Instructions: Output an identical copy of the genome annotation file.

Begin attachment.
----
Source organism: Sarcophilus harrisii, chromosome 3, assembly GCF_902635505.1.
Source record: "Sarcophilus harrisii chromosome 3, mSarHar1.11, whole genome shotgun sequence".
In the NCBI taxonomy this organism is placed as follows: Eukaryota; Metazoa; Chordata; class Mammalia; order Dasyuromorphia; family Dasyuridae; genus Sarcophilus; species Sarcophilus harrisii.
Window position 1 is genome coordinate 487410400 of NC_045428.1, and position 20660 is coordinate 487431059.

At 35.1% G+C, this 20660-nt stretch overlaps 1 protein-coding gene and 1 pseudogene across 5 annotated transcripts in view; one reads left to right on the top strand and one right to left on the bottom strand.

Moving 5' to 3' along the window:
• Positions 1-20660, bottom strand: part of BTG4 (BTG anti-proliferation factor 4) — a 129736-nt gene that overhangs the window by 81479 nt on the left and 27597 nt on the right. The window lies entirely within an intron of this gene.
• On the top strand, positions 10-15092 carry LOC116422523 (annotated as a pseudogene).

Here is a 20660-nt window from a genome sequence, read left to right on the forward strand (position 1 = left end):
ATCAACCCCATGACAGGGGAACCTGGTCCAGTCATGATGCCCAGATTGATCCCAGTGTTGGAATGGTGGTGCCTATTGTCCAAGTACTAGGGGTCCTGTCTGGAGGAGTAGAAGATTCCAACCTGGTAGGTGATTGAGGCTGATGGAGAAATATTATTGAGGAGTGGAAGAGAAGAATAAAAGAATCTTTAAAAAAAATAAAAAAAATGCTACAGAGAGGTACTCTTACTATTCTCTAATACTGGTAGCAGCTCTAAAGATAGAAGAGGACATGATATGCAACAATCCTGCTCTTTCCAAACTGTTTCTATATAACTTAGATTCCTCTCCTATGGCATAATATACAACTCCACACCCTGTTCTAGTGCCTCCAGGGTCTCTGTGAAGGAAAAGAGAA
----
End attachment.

Source organism: Sarcophilus harrisii, chromosome 3, assembly GCF_902635505.1.
Source record: "Sarcophilus harrisii chromosome 3, mSarHar1.11, whole genome shotgun sequence".
In the NCBI taxonomy this organism is placed as follows: Eukaryota; Metazoa; Chordata; class Mammalia; order Dasyuromorphia; family Dasyuridae; genus Sarcophilus; species Sarcophilus harrisii.
Window position 1 is genome coordinate 487410400 of NC_045428.1, and position 20660 is coordinate 487431059.

At 35.1% G+C, this 20660-nt stretch overlaps 1 protein-coding gene and 1 pseudogene across 5 annotated transcripts in view; one reads left to right on the top strand and one right to left on the bottom strand.

Moving 5' to 3' along the window:
• Positions 1-20660, bottom strand: part of BTG4 (BTG anti-proliferation factor 4) — a 129736-nt gene that overhangs the window by 81479 nt on the left and 27597 nt on the right. The window lies entirely within an intron of this gene.
• On the top strand, positions 10-15092 carry LOC116422523 (annotated as a pseudogene).

Here is a 20660-nt window from a genome sequence, read left to right on the forward strand (position 1 = left end):
ATCAACCCCATGACAGGGGAACCTGGTCCAGTCATGATGCCCAGATTGATCCCAGTGTTGGAATGGTGGTGCCTATTGTCCAAGTACTAGGGGTCCTGTCTGGAGGAGTAGAAGATTCCAACCTGGTAGGTGATTGAGGCTGATGGAGAAATATTATTGAGGAGTGGAAGAGAAGAATAAAAGAATCTTTAAAAAAAATAAAAAAAATGCTACAGAGAGGTACTCTTACTATTCTCTAATACTGGTAGCAGCTCTAAAGATAGAAGAGGACATGATATGCAACAATCCTGCTCTTTCCAAACTGTTTCTATATAACTTAGATTCCTCTCCTATGGCATAATATACAACTCCACACCCTGTTCTAGTGCCTCCAGGGTCTCTGTGAAGGAAAAGAGAA